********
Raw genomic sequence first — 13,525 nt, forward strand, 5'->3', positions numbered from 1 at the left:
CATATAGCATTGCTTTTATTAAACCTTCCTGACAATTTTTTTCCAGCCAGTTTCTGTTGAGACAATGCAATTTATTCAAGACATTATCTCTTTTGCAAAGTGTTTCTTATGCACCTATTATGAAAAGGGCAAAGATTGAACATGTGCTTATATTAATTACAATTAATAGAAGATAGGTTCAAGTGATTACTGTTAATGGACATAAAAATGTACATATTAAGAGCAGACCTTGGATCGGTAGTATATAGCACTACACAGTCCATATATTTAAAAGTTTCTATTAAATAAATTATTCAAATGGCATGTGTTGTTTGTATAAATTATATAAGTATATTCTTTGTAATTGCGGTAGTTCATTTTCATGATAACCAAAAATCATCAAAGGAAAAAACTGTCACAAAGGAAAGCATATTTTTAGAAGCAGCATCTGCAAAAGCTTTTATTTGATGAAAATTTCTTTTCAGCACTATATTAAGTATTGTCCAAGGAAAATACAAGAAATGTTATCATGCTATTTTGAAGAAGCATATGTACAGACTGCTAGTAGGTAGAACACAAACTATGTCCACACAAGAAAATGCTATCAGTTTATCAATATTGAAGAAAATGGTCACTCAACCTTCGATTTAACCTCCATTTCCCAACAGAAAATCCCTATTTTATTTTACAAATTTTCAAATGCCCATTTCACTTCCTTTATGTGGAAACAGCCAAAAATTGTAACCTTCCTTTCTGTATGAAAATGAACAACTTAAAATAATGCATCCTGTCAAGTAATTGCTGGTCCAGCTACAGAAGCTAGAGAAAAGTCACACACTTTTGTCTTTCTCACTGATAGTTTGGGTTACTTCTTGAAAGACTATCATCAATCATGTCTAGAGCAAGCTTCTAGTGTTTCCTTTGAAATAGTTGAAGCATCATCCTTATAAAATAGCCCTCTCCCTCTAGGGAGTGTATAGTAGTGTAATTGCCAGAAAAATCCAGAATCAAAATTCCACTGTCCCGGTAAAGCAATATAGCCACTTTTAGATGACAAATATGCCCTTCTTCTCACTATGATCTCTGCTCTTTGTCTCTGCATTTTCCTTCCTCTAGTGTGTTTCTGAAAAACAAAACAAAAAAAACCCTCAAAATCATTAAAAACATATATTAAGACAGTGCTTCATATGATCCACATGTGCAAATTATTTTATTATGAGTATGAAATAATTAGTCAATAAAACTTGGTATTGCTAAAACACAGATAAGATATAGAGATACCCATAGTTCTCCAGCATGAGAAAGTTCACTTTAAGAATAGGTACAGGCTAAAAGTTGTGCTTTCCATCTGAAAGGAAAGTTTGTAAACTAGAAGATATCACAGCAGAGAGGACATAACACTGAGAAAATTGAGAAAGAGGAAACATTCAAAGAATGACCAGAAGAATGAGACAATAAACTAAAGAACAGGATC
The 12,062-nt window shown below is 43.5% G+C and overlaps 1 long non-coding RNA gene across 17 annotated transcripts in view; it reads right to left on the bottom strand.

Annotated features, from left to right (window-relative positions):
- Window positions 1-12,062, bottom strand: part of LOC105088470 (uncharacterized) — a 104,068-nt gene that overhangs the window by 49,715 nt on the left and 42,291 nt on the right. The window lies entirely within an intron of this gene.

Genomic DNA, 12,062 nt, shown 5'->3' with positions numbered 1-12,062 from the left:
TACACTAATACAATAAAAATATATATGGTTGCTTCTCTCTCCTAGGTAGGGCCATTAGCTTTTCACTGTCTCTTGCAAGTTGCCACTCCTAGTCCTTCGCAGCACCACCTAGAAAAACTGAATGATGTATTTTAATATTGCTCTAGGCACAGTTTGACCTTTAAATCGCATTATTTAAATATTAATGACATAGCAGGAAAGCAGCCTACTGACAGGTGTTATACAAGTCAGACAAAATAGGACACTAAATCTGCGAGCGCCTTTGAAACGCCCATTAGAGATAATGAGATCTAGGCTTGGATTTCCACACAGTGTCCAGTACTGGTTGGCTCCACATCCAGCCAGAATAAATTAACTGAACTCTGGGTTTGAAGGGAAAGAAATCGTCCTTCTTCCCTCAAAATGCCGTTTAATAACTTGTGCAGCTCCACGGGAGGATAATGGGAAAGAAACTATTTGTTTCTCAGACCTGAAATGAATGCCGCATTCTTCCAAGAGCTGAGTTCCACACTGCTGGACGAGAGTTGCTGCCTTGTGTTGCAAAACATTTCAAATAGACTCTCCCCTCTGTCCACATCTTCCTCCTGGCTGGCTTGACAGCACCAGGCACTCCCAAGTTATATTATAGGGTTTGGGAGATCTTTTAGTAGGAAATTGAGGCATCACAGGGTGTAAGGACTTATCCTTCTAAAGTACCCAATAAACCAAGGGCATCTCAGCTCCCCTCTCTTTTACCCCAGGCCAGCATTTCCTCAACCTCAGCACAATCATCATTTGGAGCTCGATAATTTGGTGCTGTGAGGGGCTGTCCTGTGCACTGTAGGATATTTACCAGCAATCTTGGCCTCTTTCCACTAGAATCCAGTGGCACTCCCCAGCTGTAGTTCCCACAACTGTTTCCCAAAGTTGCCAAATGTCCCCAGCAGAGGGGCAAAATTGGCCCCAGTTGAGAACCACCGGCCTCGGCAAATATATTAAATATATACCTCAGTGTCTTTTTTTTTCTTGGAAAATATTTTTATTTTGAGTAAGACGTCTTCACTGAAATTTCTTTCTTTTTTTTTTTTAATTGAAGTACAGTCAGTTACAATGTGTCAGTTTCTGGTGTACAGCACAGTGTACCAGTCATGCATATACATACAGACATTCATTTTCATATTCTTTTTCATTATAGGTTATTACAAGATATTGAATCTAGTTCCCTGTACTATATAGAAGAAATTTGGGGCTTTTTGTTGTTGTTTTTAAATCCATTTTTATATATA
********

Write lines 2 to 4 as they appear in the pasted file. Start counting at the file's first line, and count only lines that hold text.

CATATAGCATTGCTTTTATTAAACCTTCCTGACAATTTTTTTCCAGCCAGTTTCTGTTGAGACAATGCAATTTATTCAAGACATTATCTCTTTTGCAAAGTGTTTCTTATGCACCTATTATGAAAAGGGCAAAGATTGAACATGTGCTTATATTAATTACAATTAATAGAAGATAGGTTCAAGTGATTACTGTTAATGGACATAAAAATGTACATATTAAGAGCAGACCTTGGATCGGTAGTATATAGCACTACACAGTCCATATATTTAAAAGTTTCTATTAAATAAATTATTCAAATGGCATGTGTTGTTTGTATAAATTATATAAGTATATTCTTTGTAATTGCGGTAGTTCATTTTCATGATAACCAAAAATCATCAAAGGAAAAAACTGTCACAAAGGAAAGCATATTTTTAGAAGCAGCATCTGCAAAAGCTTTTATTTGATGAAAATTTCTTTTCAGCACTATATTAAGTATTGTCCAAGGAAAATACAAGAAATGTTATCATGCTATTTTGAAGAAGCATATGTACAGACTGCTAGTAGGTAGAACACAAACTATGTCCACACAAGAAAATGCTATCAGTTTATCAATATTGAAGAAAATGGTCACTCAACCTTCGATTTAACCTCCATTTCCCAACAGAAAATCCCTATTTTATTTTACAAATTTTCAAATGCCCATTTCACTTCCTTTATGTGGAAACAGCCAAAAATTGTAACCTTCCTTTCTGTATGAAAATGAACAACTTAAAATAATGCATCCTGTCAAGTAATTGCTGGTCCAGCTACAGAAGCTAGAGAAAAGTCACACACTTTTGTCTTTCTCACTGATAGTTTGGGTTACTTCTTGAAAGACTATCATCAATCATGTCTAGAGCAAGCTTCTAGTGTTTCCTTTGAAATAGTTGAAGCATCATCCTTATAAAATAGCCCTCTCCCTCTAGGGAGTGTATAGTAGTGTAATTGCCAGAAAAATCCAGAATCAAAATTCCACTGTCCCGGTAAAGCAATATAGCCACTTTTAGATGACAAATATGCCCTTCTTCTCACTATGATCTCTGCTCTTTGTCTCTGCATTTTCCTTCCTCTAGTGTGTTTCTGAAAAACAAAACAAAAAAAACCCTCAAAATCATTAAAAACATATATTAAGACAGTGCTTCATATGATCCACATGTGCAAATTATTTTATTATGAGTATGAAATAATTAGTCAATAAAACTTGGTATTGCTAAAACACAGATAAGATATAGAGATACCCATAGTTCTCCAGCATGAGAAAGTTCACTTTAAGAATAGGTACAGGCTAAAAGTTGTGCTTTCCATCTGAAAGGAAAGTTTGTAAACTAGAAGATATCACAGCAGAGAGGACATAACACTGAGAAAATTGAGAAAGAGGAAACATTCAAAGAATGACCAGAAGAATGAGACAATAAACTAAAGAACAGGATC
The 12,062-nt window shown below is 43.5% G+C and overlaps 1 long non-coding RNA gene across 17 annotated transcripts in view; it reads right to left on the bottom strand.

Annotated features, from left to right (window-relative positions):